Emperor Frederick sailed away from the Kingdom of Jerusalem (still wearing the intestines his furious subjects had pelted at him) on May 1, 1229. He never again set foot in the Holy Land. He continued to call himself "King of Jerusalem," however, until his death in December 1250. In the 21 intervening years, he made numerous attempts to exert his authority in Jerusalem and to control the kingdom of Cyprus as a vassal state. He was consistently foiled by a coalition of forces led by the very man he had tried to disseize, humiliate and exile: John d'Ibelin, Lord of Beirut. His next move against Cyprus came in the fall of 1231.
On his departure from the Kingdom of Jerusalem, Frederick named two men, Balian de Sidon (a grandson of the Balian d'Ibelin who defended Jerusalem in 1187) and Garnier l'Aleman (Werner von Egesheim) as his baillies. In Cyprus, he left five men (who paid him 10,000 silver marks for the privilege) as his baillies. (See: The Emperor's Men) As described in The Battle of Nicosia and The Sieges of Kantara and St. Hilarion) the baillies on Cyprus were militarily defeated but then pardoned by the still under-aged king under the tutelage of the Lord of Beirut.
Emperor Frederick received the news of the defeat of his appointed baillies in his Kingdom of Sicily. His immediate reaction is not recorded, but just over a year later in the autumn of 1231, he outfitted a fleet of 32 ships filled with more fighting men than he had taken with him on his "crusade" of 1228. This force of 600 knights, 100 squires, 700 foot-soldiers, and 3,000 armed sailors was commanded by one of Frederick's most trusted officers, the Imperial Marshal, Riccardo Filangieri. His orders were to expel the Ibelins from their lands and titles and restore Imperial control over both the Kingdoms of Jerusalem and Cyprus.
News of the Emperor's fleet and intentions was brought to the Lord of Beirut in Acre -- either by an Ibelin spy in the Emperor's camp or by an Imperial defector/traitor. Beirut was at this point acting regent of the Kingdom of Cyprus for the 14-year-old King Henry I. Believing that Filangieri's first port of call would be Cyprus, he gathered his men and allies, denuding his base of Beirut of fighting-men, and took ship for Cyprus, arriving almost simultaneously with the Imperial fleet.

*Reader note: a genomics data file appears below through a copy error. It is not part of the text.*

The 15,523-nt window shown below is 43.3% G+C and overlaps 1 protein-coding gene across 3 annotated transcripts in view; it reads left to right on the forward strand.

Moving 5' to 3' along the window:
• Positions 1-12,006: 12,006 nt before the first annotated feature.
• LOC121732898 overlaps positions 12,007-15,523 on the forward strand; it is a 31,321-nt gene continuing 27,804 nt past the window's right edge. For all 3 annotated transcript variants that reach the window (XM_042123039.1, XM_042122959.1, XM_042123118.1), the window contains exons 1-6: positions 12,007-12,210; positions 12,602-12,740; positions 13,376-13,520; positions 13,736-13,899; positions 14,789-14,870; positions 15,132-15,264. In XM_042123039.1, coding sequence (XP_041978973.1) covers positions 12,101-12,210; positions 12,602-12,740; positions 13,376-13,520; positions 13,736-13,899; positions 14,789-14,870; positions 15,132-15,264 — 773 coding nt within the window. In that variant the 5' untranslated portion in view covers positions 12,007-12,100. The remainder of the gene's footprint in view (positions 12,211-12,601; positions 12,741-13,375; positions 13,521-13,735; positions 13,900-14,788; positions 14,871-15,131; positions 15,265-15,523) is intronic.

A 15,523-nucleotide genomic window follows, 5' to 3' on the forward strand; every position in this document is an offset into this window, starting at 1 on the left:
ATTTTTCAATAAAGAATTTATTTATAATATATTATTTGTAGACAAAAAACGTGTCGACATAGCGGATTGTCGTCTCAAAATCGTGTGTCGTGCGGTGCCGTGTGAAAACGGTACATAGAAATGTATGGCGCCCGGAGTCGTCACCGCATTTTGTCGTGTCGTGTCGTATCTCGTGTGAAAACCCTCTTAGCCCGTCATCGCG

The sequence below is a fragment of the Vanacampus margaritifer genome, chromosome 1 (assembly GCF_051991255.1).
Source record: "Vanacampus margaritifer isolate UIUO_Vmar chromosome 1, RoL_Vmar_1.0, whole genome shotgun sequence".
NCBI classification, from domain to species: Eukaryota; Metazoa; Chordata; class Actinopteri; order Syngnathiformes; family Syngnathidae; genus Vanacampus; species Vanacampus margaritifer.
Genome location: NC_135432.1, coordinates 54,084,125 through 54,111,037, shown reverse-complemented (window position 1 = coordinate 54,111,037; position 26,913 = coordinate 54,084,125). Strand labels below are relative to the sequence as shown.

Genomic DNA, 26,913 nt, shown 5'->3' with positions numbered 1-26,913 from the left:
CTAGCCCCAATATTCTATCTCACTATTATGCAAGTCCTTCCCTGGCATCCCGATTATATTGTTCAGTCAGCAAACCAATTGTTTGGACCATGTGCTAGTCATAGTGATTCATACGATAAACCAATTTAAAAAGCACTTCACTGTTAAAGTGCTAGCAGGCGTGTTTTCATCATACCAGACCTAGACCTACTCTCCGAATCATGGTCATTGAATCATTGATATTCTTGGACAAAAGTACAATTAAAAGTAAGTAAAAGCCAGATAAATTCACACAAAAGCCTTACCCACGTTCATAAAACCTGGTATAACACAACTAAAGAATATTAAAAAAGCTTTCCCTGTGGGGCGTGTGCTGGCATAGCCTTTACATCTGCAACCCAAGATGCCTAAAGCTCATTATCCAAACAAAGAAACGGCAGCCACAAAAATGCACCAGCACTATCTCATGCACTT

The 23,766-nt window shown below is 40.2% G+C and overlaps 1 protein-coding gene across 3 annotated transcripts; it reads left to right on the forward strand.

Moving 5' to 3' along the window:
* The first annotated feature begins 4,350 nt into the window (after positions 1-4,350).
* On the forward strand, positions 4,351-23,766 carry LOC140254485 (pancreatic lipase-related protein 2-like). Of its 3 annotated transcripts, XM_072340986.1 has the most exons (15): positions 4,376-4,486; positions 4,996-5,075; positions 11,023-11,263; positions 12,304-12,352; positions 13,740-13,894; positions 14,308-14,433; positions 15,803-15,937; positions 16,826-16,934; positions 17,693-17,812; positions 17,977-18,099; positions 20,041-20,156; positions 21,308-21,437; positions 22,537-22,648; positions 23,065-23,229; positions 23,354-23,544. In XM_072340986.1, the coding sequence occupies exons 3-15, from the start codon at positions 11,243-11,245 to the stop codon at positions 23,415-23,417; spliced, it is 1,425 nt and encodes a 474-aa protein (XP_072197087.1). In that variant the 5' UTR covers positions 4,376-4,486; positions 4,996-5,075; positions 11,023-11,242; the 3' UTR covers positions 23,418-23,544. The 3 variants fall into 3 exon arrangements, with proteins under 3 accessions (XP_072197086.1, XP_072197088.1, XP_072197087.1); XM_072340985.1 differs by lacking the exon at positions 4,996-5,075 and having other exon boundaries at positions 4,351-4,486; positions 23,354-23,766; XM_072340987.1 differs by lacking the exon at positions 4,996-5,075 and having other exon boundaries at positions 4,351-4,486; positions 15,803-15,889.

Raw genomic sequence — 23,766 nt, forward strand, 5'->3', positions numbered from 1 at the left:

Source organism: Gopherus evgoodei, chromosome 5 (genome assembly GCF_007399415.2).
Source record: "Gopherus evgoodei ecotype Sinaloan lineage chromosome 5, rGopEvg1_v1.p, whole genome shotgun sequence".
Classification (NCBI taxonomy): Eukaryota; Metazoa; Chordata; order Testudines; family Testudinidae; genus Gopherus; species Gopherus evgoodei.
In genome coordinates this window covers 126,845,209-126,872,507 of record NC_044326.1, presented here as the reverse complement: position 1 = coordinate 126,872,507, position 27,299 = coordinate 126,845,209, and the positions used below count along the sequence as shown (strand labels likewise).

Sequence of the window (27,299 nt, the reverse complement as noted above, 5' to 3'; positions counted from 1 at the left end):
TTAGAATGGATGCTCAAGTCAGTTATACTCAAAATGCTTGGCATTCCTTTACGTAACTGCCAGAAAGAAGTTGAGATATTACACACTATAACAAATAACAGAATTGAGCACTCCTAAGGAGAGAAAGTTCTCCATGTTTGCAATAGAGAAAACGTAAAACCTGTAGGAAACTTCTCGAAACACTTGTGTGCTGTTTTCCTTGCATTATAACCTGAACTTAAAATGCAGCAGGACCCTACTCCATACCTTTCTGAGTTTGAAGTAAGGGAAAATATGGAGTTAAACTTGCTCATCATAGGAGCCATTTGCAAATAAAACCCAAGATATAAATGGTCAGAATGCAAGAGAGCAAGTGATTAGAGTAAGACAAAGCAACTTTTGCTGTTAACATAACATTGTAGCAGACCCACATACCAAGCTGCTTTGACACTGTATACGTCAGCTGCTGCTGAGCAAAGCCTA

Significantly, Filangieri himself was not with the ships that made landfall on the south coast of Cyprus and anchored off Limassol. Instead, the Emperor was represented by the Bishop of Melfi. The presence of an apparently large (but probably not very large) armed force under the Lord of Beirut's heir, Sir Balian, dissuaded the Imperial forces from attempting a landing, but the Bishop of Melfi requested an interview with King Henry.
This could hardly be refused, and the Bishop went ashore accompanied by two knights and met with the King, notably in the presence of the Lord of Beirut, who was, after all, still nominally at least his baillie. Notably, the Eracles (a less pro-Ibelin source than Philip de Novare) describes the meeting between the Emperor's spokesperson and King Henry in great detail. According to this contemporary source, Emperor Frederick addressed the young king as his vassal, and ordered him to "dismiss and require to leave your land, John d'Ibelin, his children, his nephews, and his relatives." He is said to have "sent his orders" forbidding Henry to "harbor" the Ibelins anywhere in his kingdom.